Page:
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My Top 7 Science Fiction Influencers from Back in the Day

Updated: Jan 3

Everyone has influences.

Ask ANY rock band. One of my favourite bands (The Pixies) are said to have influenced Nirvana and Radiohead. Another of my favourites is Morrissey, and his solo work and his 1980's band "The Smiths" have influenced just about anyone who is anyone in the world of music.


So it comes to be with writers and creators.

Take Steven King. He has influenced so many writers that it is easy to lose count.


Victor LaValle.

Lauren Groff.

Sherman Alexie.

Bret Easton Ellis.


I'll stop there. He really has influenced just about everyone. Including me haha.


Here are a list of my top influencers on me from "back in the day" that have shaped what I enjoy, what I write about, what I talk about, and how I think about the world. That's not to say that your influencers are there to be "copied". No. Nor do you have to identify with ALL that they stand for (for example, my political beliefs are an almost polar opposite of the said Mr King!) Nor are they all writers, as you will see, a lot of my influences have been found on the big or the small screen first - that's not to say they are any LESS of an influence just as they are a different media form. Here we go...


Arthur C Clarke


2001 was a book that I read after seeing the movie of the same name. It introduced me to space, to automated assistants (HAL anyone?) and the belief that higher realms can exist and influence the present and the past.



A picture of 2001: A Space Odyssey
The first automated assistant - HAL9000.


John Wyndham


Another writer who I found after seeing a TV adaptation, The Day of the Triffids is indelibly printed on my mind. It highlights the possible future perils of a world inhabited by alien creatures. It wasn't the slow moving killer plants that did it in this story for me - it was the isolation, the feelings of abandonment and of hopelessness. Perhaps explains why I listen to Morrisey so much!



A picture of Bill Mason facing off with a Triffid in the BBC's adaptation of "The Day of the Triffids"
The Day of the Triffids - BBC


Steven King


I've read lots of his stuff. Yet again, one of my influences here was a movie before I read the book - of course "The Running Man". The movie of the Arnie fame was a precursor that I'm sure inspired "The Hunger Games" later on. Written under King's pen name of Richard Bachman, the book is actually much better than the movie, which I enjoyed very much. A very different feel, the story is much cleverer than the Hollywood adaptation, with an excellent ending.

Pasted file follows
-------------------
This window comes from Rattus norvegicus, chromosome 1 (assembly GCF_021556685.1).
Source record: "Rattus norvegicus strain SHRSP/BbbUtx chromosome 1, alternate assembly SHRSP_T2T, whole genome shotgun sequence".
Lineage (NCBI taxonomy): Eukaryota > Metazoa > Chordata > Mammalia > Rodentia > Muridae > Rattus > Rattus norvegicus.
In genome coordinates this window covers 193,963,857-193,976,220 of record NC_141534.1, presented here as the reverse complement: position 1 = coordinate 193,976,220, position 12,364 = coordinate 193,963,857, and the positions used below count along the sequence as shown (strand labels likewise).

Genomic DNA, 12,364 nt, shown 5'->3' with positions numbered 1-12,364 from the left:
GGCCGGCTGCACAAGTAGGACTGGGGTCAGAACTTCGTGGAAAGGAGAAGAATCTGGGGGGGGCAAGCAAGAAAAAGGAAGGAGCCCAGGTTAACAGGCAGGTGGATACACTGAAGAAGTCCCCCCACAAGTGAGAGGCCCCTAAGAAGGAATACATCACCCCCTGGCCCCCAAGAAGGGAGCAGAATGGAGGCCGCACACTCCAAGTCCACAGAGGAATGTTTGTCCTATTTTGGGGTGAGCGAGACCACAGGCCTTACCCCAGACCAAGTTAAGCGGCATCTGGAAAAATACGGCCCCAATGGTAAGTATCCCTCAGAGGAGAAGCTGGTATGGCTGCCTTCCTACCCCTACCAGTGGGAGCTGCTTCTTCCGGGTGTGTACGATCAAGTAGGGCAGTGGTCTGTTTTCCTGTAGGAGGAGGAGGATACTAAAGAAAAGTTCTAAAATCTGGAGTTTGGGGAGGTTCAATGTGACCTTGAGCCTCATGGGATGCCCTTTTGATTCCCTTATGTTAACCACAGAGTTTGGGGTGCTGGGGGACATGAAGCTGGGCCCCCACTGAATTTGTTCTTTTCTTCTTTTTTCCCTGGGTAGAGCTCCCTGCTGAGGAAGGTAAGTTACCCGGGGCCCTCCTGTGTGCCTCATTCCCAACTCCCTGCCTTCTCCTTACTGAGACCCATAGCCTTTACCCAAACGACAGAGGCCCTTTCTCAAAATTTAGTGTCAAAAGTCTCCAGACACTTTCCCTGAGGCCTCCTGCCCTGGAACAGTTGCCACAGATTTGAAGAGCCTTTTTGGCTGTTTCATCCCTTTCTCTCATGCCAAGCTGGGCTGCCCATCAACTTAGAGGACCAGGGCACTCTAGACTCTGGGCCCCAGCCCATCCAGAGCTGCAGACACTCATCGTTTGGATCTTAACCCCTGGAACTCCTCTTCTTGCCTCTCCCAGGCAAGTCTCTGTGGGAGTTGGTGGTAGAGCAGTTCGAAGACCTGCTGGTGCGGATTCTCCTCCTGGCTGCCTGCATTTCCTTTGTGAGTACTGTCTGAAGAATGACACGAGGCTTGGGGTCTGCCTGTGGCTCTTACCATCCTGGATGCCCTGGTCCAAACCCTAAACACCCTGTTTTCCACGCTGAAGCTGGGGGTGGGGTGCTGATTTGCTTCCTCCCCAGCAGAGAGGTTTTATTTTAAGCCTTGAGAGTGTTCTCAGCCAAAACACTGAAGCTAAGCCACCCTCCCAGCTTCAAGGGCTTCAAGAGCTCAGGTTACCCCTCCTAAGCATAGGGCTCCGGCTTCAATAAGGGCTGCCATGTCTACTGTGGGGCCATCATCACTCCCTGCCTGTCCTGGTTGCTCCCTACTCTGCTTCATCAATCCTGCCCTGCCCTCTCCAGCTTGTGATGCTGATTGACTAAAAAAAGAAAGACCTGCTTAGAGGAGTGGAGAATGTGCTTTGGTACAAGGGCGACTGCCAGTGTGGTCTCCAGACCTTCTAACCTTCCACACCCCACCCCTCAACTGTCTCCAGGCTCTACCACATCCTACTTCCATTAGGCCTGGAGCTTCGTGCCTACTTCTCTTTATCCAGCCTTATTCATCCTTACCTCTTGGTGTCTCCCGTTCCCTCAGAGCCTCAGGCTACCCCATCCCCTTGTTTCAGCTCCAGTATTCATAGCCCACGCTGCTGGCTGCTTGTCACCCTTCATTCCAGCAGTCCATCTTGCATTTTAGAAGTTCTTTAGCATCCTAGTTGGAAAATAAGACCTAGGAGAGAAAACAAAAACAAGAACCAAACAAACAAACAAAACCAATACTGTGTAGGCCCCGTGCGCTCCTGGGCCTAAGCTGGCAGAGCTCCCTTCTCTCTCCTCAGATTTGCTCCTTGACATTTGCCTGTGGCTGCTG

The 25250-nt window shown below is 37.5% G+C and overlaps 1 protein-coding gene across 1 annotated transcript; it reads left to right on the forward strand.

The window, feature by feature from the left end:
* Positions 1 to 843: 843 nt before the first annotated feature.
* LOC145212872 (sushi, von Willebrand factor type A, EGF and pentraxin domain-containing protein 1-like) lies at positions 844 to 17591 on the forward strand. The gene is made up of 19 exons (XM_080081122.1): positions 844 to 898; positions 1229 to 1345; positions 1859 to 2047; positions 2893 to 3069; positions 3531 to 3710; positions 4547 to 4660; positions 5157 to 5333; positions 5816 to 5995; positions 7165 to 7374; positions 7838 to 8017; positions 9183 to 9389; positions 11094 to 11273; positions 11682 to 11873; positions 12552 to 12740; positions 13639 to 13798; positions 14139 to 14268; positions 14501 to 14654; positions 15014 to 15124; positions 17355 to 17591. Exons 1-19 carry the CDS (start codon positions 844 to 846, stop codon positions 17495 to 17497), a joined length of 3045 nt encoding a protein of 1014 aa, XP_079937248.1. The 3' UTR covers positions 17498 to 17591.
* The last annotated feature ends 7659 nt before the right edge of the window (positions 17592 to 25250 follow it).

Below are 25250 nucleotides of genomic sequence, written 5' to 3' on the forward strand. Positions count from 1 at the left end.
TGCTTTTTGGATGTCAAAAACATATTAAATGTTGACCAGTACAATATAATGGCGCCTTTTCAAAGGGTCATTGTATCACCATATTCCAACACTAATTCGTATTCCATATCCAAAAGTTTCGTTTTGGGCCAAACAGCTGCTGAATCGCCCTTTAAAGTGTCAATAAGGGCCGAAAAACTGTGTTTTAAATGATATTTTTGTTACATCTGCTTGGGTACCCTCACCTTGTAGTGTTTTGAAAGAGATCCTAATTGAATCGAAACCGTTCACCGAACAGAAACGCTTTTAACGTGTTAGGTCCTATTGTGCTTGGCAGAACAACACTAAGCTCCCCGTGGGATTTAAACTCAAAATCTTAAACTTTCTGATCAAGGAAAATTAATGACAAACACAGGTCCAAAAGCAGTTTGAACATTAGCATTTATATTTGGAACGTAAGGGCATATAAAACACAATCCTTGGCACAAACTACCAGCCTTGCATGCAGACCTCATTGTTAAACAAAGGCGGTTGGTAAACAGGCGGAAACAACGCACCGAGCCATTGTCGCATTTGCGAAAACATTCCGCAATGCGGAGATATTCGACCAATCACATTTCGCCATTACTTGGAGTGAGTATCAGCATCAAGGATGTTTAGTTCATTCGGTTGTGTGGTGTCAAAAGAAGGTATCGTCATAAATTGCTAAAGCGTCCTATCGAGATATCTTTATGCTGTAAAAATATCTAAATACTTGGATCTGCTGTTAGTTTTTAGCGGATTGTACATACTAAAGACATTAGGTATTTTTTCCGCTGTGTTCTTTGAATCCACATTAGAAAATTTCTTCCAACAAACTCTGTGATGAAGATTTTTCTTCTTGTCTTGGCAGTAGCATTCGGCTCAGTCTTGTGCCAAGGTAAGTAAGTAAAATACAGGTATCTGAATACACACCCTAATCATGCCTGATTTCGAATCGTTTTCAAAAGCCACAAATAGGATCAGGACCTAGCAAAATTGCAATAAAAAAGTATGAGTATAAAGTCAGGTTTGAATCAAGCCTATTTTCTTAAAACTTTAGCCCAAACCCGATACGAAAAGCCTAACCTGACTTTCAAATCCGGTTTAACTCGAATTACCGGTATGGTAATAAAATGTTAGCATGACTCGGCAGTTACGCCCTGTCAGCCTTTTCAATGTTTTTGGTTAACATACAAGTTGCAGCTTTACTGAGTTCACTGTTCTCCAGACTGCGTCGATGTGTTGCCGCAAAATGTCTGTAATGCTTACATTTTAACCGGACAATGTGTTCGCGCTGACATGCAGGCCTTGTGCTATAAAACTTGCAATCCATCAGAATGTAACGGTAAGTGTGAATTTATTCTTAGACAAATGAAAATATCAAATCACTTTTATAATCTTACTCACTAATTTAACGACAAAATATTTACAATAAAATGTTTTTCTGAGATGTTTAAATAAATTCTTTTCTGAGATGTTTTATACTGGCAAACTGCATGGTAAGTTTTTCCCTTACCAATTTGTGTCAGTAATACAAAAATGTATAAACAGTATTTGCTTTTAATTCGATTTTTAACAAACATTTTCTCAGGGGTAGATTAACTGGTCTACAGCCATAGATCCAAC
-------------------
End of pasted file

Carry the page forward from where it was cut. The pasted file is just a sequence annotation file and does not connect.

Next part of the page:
A picture of the first edition "The Running Man" novel penned by Richard Bachman aka Steven King
"The Running Man" released under the pen name Richard Bachman


John Carpenter


Wasn't he a director? Yes. He also wrote an amazing movie called "Escape from New York". This was a mind blowing slice of dystopia that has themes that certainly make their way into "The Unravelling" - police states, leaving criminals to fend for themselves, and the social and economic fall outs from those decisions. I still watch this movie every few years.



An iconic scene of the Statue of Liberty's head fallen on the streets of New York in the movie "Escape from New York"
A scene from the movie "Escape from New York"


Alex Garland


Another screenplay that has heavily influenced me is "28 Days Later". Zombie movies have come and gone in my consciousness over the years, and I do enjoy the genre, but the isolation themes early in the movie that see Cillian Murphy travailing deserted streets of London were just so jaw dropping that this movie is never far from me. I must watch it around once a year at least. Alex has also written some great books and more amazing screenplays so if you haven't checked him out yet then you should do.



A split screen picture showing two scenes from "28 Days Later".
"28 Days Later" one of the very best zombie movies.


William Gibson


Ah, my namesake. This is one that I got into in a literary way well before I saw any of his efforts brought to life on a screen. I mean, Johnny Mnemonic was distinctly underwhelming, but the recent TV series "The Peripheral" on Amazon Prime was just jaw droppingly brilliant, even if the novel received a significant re-write in order to make it on screen.

I love ALL of Gibson's work, Neuromancer being the stand out, and, as a marketer in the corporate world, Pattern Recognition is another that really speaks to me due to it's subject matter. One of the all time GOATs in my humble opinion.



A promo picture for the TV series "The Peripheral"
"The Peripheral" is an Amazon Prime adaptation of the novel by William Gibson.


Margaret Atwood


Another Canadian author, and another influence that I discovered on the screen first, before reading her novels. "The Handmaid's Tale" is just a stunning cautionary tale of how feminism and dystopian politics could combine with horrific consequences, and the semi-religious tones of the politics portrayed in Gilead are certainly thought provoking.


I cannot put any of these into any particular order. However, they are my influences alright, and if you like any of these seven then do please check out "The Unravelling" as you may find some of that influence at work for sure.

If you haven't heard of any of these 7 GOATs (IMO of course!) then please do check them out and if I inspire one single person to seek out their genius even in a small way it will be a good day.



A scene from the TV adaptation of "The Handmaid's Tale"
"The Handmaid's Tale" by Margaret Atwood was made into a very successful TV franchise.

What are your influences? I'd love to know. Comment or hit me on social and let's discuss!

Speak soon!




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